Which Nib?

For many years I used nothing other than pens with flexible nibs. It might be worth saying that in those days I didn’t write several pages at a sitting and when I began to do so I found my flexible nibs less than convenient. I wanted to write fast, as the thoughts flowed, and flexible nibs were too demanding for that. I also relished the challenge of writing well – or at least legibly – at speed. Experimentation showed me that I do best with a firm fine nib. I don’t have much use for medium or broad firms. I can imagine work for which these nibs would be good but they don’t relate to the way I work.

I do still enjoy writing with flexible nibs and I keep one or two though I have no practical use for them. I also like stubs which can confer a different type of line variation. Some of the old manufacturers made wonderful stubs, particularly Swan, Conway Stewart and Onoto. At the moment I have a superb example engraved with the name of Philips, Oxford, the last official service agent for Swans and Onotos. Slant a stub a little and you have an oblique. It is generally said that obliques were supplied for those who habitually turn their pens. While I’m sure that is so, I habitually turn my pens with oblique nibs so that I can enjoy them – not the other way round.

A good, sharp italic can make for wonderful lettering and I enjoy their unforgiving accuracy, but again, that’s a nib style I have no practical use for. The sharpness of its tip precludes fast writing, for me, at least. There are italic nibs with rounded corners these days, called cursive italic nibs. Aren’t they just stubs?

There are other more unusual nibs like the architect and the Japanese fude nib and perhaps a few others I haven’t heard of – oh, and there’s a nib that’s a stub or italic turned through 90° for writing in other scripts such as Persian.

Coming back to my everyday writing with firm fine nibs there are a few manufacturers whose nibs suit me best. I love Newhaven Parkers. They are just about the ideal nib for me. I have several fine-nib Duofolds and I’m writing this with a 45. It’s not the finest nib I have but within the range I like and totally reliable. Modern Japanese nibs are quite similar to English Duofolds, I find, or at least some of the Pilots and Platinums are.

There are so many nibs to enjoy, modern and vintage. We are very well served.


My assistant likes to sit out on the window ledge and enjoy the sun.  She really isn’t much help.


6 thoughts on “Which Nib?

  1. We are in agreement again: Newhaven nibs are my favourites as well. The pens may seem boring to some, but the nibs certainly aren’t. They are the only fine nibs I enjoy using.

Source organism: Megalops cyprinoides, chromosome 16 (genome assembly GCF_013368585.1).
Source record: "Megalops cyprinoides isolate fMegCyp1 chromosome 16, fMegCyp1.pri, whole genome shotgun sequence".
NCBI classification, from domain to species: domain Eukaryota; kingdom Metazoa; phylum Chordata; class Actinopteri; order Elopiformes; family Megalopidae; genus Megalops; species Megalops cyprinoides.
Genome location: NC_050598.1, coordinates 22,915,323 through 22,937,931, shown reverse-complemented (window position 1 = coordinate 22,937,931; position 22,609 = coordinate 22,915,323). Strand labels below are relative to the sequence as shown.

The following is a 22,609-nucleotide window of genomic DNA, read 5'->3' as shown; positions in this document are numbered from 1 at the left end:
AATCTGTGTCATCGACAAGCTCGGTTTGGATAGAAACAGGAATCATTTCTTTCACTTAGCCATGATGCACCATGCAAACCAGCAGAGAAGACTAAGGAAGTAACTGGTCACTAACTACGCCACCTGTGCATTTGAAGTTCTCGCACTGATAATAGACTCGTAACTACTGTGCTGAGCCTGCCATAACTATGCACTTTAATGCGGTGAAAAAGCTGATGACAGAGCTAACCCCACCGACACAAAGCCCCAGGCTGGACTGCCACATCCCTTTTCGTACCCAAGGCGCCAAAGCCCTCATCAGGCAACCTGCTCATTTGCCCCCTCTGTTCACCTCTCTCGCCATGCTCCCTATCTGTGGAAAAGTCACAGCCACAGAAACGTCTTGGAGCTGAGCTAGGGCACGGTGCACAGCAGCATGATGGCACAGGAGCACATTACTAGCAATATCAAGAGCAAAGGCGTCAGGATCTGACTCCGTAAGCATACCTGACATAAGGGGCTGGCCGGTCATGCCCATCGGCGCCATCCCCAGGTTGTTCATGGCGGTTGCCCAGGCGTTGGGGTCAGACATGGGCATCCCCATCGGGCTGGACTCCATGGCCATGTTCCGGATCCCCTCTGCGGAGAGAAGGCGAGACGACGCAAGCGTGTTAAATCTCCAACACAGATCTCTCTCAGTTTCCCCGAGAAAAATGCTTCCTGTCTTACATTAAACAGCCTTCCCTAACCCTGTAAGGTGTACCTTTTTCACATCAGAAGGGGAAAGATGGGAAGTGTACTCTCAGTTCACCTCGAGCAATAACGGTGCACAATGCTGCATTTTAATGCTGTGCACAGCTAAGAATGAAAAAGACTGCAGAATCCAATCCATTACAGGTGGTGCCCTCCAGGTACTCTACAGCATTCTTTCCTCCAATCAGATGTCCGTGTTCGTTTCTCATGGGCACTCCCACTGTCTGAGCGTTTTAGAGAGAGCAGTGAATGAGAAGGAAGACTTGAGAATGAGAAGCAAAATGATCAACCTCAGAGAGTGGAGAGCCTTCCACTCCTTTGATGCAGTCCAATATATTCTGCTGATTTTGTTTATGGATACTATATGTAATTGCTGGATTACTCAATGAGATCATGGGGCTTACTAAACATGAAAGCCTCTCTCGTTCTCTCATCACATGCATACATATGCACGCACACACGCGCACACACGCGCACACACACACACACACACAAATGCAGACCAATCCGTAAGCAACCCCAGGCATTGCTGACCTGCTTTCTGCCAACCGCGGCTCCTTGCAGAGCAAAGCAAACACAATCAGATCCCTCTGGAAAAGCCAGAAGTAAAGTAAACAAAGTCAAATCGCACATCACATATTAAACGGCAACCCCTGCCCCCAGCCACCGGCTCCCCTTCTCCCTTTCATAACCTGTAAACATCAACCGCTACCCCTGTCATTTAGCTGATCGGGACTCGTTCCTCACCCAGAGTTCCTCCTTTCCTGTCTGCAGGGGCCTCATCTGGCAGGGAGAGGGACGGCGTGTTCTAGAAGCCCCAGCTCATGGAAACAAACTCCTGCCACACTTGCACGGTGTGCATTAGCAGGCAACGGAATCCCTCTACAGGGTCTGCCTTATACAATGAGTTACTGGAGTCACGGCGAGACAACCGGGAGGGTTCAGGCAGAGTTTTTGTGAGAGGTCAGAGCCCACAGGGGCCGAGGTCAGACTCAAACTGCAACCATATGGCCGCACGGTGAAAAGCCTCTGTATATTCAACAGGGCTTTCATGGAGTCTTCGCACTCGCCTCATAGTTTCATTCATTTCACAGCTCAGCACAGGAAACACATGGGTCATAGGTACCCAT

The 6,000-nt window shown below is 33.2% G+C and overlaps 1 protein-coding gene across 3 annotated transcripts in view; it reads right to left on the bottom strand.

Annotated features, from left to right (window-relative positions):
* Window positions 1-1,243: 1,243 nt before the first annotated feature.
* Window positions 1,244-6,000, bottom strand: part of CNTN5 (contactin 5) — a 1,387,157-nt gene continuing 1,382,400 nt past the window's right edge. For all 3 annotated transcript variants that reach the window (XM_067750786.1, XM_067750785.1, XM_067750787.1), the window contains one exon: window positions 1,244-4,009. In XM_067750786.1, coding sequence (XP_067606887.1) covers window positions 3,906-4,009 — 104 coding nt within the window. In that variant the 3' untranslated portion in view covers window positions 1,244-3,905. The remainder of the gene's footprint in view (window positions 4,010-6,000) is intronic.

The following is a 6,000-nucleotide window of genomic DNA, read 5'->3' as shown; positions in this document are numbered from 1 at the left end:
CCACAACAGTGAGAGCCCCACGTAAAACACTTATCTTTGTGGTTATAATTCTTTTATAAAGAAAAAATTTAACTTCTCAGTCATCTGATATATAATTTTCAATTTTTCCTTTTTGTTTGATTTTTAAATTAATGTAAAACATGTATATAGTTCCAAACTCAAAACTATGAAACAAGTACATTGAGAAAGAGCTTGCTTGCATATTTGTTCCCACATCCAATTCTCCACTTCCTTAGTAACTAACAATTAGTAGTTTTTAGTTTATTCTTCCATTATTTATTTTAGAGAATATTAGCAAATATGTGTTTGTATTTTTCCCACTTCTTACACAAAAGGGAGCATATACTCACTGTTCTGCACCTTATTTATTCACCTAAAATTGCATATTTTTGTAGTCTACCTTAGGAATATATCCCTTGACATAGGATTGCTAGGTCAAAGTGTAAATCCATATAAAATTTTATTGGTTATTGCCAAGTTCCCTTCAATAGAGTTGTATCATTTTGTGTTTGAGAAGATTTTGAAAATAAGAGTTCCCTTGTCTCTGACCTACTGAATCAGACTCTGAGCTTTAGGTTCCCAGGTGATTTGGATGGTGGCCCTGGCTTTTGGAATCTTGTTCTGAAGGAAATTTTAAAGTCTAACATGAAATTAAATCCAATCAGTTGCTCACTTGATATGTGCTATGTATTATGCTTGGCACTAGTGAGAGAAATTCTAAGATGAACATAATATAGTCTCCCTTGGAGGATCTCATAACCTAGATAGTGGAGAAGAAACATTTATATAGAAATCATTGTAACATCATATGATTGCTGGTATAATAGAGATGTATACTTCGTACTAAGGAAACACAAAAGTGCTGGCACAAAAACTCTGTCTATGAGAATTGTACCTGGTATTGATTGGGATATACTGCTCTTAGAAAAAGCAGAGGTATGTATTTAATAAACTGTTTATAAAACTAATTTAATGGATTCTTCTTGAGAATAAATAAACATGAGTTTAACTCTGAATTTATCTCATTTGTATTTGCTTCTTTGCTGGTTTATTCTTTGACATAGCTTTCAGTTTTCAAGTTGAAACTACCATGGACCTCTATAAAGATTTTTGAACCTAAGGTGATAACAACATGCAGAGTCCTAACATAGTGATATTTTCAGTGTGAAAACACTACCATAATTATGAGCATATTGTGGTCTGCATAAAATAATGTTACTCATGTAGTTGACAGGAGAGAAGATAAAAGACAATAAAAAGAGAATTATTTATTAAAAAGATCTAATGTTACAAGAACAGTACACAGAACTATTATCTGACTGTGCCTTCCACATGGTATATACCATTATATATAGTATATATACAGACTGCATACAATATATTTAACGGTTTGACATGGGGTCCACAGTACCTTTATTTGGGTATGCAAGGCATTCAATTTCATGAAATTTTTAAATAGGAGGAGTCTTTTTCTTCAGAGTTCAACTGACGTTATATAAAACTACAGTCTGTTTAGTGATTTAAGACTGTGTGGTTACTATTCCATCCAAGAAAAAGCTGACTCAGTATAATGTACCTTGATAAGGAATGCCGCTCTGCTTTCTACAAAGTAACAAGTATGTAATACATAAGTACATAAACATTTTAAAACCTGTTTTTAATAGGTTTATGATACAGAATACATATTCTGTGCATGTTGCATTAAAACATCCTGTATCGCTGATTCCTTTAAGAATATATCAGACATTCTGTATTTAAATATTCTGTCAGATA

I can’t use flexible nibs, as I’m a lefty over-writer. But I do enjoy my vintage stubs and German double-broads, which give nice line variation. I bought an architect nib on a whim, for my Indian ebonite pens, and I do enjoy it a lot.

  2. I like any nib that makes my awful handwriting look better. I have tried a few nibs in my time, but particularly like cursive italics. However, in my experience any firm Pelikan medium nib is hard to beat. They just seem to suit my hand best.

  3. I’ve something like seventy of these Newhaven aeros – in the green, blue, black and burgundy colours, spread across the entire model range, and though I write very infrequently, their mostly firm nibs means they wouldn’t be my first choice for a letter. I just can’t get away from a secret admiration and love for some flex, and yes, I’m one of the folk who has described them as ‘boring’:-)
    Some though have points that are quite wide and look as though they’d make for a good hand, but can’t deny their one big plus, which is the generous amount of tipping. There are many other British made pens from the ’40s to ’50s that – by the time I find them – have scratchy nibs because the iridium or whatever, is worn – well, either that or they didn’t have much to start with, and I often suspect the latter.
    So I can appreciate people’s comments that they favour these Newhaven aeros for writing, and find them v.g. value for money as a pen for daily use – certainly there are usually several models available on Deborah’s sales site – and you won’t find a better value for money pen.

    1. Thank you for your kind comments.

      On the subject of flexible nibs: I could write a letter with a flex nib but that’s about all I could do. I write a lot and I write fast. I need a fine, precise nib to do that and fine Newhaven nibs are among the best for that.

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